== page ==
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Served Our Country as a Military Jazz Guitarist, Shawn Purcell



JGT contributor Joe Barth talks to a first-call guitarist in the Washington DC area, Shwan Purcell.

Pittsburgh has been the home to a number of world-class jazz musicians, whether it was composer Billy Strayhorn, bassist Ray Brown, or guitarist George Benson. One such Pittsburgh guitarist who deserves wider attention is Shawn Purcell.  Shawn studied in the prestigious guitar program at Duquesne University and went on to serve his country as an Air Force musician in some of the top military bands. Now, he is a first-call guitarist in the Washington DC area.

Jazz Guitarist Shawn Purcell

JB:  Talk about when you started to play guitar and what inspired you to play jazz guitar.

SP:  My father was a jazz trombonist, and my mom was an avid music lover/listener, so I was exposed to jazz as well as other genres of music throughout my childhood.  I didn’t really get into jazz until my senior year of high school.  I was playing in a rock band with some other high school musicians who attended the Pittsburgh Creative and Performing Arts School.  These guys turned me on to jazz titans such as Charlie Parker, John Coltrane, and Miles Davis.  I also stumbled upon George Benson’s Breezin’ around this time and that was my initial introduction specifically to jazz guitar.  I quickly discovered players such as Jimmy Raney and Pat Martino around the same time frame.  Coincidentally, I started studying with a great guitarist named Jim Frazier.  Jim started showing me the various voicing types and how to begin to understand and apply modes to use over standard chord progressions.  At that point, I was hooked!  My dad was already putting me on jazz gigs by the time I was 17, so musically speaking everything collided in that one year.  I attended the Duquesne University Jazz Guitar camp the summer between high school and college, and that week put me on the path to what I wanted to do for the rest of my life!

JB:  Talk about the things you appreciated most about your studies with Mark Koch at Duquesne University in Pittsburgh.

SP:  Mark was most likely one of the first jazz guitarists I heard live.  When I was a senior in high school my mom would let me go to a local club every Thursday night to hear jazz.  Mark was the house guitarist and hearing him truly blew my mind!  It was also a jam session, so it gave me a chance to get up there and realize, “I have a lot to learn.”  I can’t remember the name of the club.  During my studies at Duquesne, there are a few standouts with regard to my time in Mark’s studio.  We worked almost exclusively out the Nicolas Slonimsky’s “Thesaurus of Scales and Melodic Patterns” for an entire year.  That was truly ear-opening!  I also remember working quite a bit on Pat Martino’s 12 chromatic studies with Mark.  Mark played a Tele and was combining rock and straight-ahead jazz.  This was very appealing to me given my rock background.  This led me to discover players such as Mike Stern.

I also want to mention Ken Karsh as I studied with Ken for several years at Duquesne.  Ken, like Mark, had a huge impact on me at Duquesne and is a phenomenal guitarist and educator!  His “Fingerboarding Made EZ: Scale & Arpeggio Visualization for Guitar,” was something I worked on A LOT!  Duquesne had an incredible guitar program at this time (headed up by Bill Purse), and I also had the pleasure of studying with Marty Ashby and Thomas Kikta.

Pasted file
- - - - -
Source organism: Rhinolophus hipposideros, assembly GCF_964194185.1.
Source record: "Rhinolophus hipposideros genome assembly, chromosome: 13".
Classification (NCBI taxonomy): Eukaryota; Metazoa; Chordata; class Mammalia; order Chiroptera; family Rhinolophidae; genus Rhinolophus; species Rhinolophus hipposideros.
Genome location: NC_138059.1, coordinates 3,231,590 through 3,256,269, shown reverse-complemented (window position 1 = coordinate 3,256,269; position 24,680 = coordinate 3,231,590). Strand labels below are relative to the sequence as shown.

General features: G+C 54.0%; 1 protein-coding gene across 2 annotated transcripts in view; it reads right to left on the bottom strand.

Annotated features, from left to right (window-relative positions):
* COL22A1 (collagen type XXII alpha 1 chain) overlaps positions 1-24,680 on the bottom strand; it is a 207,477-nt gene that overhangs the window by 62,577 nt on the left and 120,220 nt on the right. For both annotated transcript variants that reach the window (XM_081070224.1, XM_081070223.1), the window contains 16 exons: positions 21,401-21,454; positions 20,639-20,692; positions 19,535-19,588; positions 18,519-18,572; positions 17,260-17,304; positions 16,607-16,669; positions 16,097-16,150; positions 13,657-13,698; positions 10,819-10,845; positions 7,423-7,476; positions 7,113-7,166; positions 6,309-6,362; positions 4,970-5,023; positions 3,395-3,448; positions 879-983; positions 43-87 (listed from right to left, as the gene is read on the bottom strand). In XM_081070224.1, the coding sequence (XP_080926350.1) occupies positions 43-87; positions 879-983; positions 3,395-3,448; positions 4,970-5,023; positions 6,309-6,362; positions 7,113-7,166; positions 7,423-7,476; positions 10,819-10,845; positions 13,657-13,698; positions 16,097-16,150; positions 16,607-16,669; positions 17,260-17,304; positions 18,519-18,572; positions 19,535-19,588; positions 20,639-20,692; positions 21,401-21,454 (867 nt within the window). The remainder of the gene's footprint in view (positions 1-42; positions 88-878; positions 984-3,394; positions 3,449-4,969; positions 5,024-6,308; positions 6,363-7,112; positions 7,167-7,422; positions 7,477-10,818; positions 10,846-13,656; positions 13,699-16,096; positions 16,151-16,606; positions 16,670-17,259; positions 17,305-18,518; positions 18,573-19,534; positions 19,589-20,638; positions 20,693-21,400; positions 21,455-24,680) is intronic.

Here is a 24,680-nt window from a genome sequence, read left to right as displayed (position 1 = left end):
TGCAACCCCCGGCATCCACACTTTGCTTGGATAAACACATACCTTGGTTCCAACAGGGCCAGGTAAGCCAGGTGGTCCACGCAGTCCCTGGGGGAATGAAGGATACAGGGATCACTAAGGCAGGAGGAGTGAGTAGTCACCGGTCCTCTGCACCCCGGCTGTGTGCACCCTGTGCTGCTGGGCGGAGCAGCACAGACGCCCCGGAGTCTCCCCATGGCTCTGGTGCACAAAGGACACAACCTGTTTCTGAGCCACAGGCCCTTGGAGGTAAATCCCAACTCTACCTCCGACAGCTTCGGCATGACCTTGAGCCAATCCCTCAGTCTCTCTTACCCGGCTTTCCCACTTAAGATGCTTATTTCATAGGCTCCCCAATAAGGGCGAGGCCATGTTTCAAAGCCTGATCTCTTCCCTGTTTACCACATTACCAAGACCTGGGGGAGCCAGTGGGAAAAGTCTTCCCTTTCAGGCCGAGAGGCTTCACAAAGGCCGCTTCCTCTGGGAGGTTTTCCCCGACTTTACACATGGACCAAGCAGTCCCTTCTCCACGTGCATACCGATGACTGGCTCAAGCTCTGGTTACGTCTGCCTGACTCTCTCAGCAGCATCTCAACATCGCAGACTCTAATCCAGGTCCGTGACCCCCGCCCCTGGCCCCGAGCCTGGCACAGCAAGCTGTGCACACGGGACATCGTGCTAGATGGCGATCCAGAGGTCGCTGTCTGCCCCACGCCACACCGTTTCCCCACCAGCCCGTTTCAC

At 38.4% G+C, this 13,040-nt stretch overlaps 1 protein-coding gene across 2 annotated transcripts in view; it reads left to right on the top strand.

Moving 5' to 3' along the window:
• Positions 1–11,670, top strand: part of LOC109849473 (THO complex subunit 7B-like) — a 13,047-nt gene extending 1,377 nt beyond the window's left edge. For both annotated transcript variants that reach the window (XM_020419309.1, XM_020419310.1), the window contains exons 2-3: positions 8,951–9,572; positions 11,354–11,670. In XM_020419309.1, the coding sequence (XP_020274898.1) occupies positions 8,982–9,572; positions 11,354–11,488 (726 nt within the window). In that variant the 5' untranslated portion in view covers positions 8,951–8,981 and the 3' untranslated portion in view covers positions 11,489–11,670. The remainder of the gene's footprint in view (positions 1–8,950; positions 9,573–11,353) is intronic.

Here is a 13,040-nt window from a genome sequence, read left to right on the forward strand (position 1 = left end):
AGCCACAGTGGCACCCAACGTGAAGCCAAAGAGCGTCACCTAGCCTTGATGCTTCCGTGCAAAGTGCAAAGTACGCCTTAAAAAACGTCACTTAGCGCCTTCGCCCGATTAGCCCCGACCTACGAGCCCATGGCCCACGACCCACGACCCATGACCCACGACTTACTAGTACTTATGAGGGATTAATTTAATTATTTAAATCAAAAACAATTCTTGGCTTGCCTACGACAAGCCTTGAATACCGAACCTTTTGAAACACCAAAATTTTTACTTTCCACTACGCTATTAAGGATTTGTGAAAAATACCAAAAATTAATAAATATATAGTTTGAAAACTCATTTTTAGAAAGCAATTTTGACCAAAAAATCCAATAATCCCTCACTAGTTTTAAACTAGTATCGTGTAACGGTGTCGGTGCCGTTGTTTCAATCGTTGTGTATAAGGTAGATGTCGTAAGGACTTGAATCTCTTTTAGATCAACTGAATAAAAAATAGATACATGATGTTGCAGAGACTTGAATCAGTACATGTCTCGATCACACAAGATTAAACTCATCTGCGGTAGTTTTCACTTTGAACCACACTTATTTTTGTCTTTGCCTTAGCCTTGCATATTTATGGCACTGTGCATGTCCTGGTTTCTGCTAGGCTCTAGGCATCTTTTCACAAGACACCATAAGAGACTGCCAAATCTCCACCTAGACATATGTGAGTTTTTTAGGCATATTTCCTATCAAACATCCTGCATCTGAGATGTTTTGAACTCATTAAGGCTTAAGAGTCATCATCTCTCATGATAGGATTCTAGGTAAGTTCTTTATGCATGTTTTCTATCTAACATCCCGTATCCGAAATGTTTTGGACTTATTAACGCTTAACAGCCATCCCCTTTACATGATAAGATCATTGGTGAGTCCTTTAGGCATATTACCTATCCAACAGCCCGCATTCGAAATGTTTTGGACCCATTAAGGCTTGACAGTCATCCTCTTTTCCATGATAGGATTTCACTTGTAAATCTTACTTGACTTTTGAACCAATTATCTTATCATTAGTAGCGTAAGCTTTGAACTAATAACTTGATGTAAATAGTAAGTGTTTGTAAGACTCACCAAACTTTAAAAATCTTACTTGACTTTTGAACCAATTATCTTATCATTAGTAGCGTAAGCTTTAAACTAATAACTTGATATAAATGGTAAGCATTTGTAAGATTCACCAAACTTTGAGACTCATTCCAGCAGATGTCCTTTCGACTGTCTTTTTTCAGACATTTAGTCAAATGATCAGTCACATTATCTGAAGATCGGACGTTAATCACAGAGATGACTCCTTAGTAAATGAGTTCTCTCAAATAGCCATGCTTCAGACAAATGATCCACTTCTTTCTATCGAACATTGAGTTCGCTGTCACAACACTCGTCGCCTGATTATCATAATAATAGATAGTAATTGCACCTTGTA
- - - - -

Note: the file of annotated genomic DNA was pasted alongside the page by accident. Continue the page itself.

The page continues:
JB:  Did you study with Joe Negri and if so, how did he impact you as a player?

I studied with Joe during my freshman year at Duquesne University!  I knew Joe’s name from the “Mr. Roger’s Neighborhood” TV show.  Joe also worked with my grandfather around the Pittsburgh area, but I had no idea what a guitar titan Joe was!  I was just 18 during my year of study with Joe, and he exposed me to the early masters; players such as George Van Eps, Carl Kress, Eddie Lang, and Dick McDonough.  I had never heard anything like this before!  These players were true virtuosos on the instrument, and I worked specifically through some Carl Kress solo guitar etudes in Joe’s studio.  He also showed me a picking style that I adopted and still use today.  I was picking every note and trying to create the swing feel rhythmically, but Joe showed me a phrasing concept that focused on picking/accenting up-beats and slurring into downbeats.  This is in line with how horn players phrase and is so much more of a natural feel.  This made the swing 8th notes sound so much better, and also greatly helped my phrasing!  

JB:  To you, what are three of the most influential jazz guitar albums and why?

SP:  1.    Pat Martino – Footprints (Originally released as “The Visit” 1972 Cobblestone) was my first Pat LP, and it completely blew my mind; it still does!  Pat’s linear playing has had a deeply profound effect on me and I’ve spent countless hours learning and writing down many of the solos off of this record trying to digest his language.  Pat’s playing especially on “How Insensitive” and “Alone Together” is a masterclass in the creation of perfectly constructed lines.   In my opinion, Pat’s tone on this record is perhaps the most beautiful clean tone ever.  It just sounds huge and has this incredible darkness and warmth, but with a wonderful clarity mainly due to his heavy right hand.  I’ve been chasing this tone my entire life, but always fall short.    Pat is at his peak on this record, but rhythm guitarist Bobby Rose plays a nearly equal role in the overall “sound” of this record.  Hearing the interplay between these musicians not only shaped my perception of improvisation but also informed my approach to comping.  “What Are You Doing the Rest of Your Life” is perhaps one of the most powerful tracks, and is an example of Pat’s ballad mastery!  I don’t know if there are any “perfect” records, but Footprints is as close to perfection as an album can get.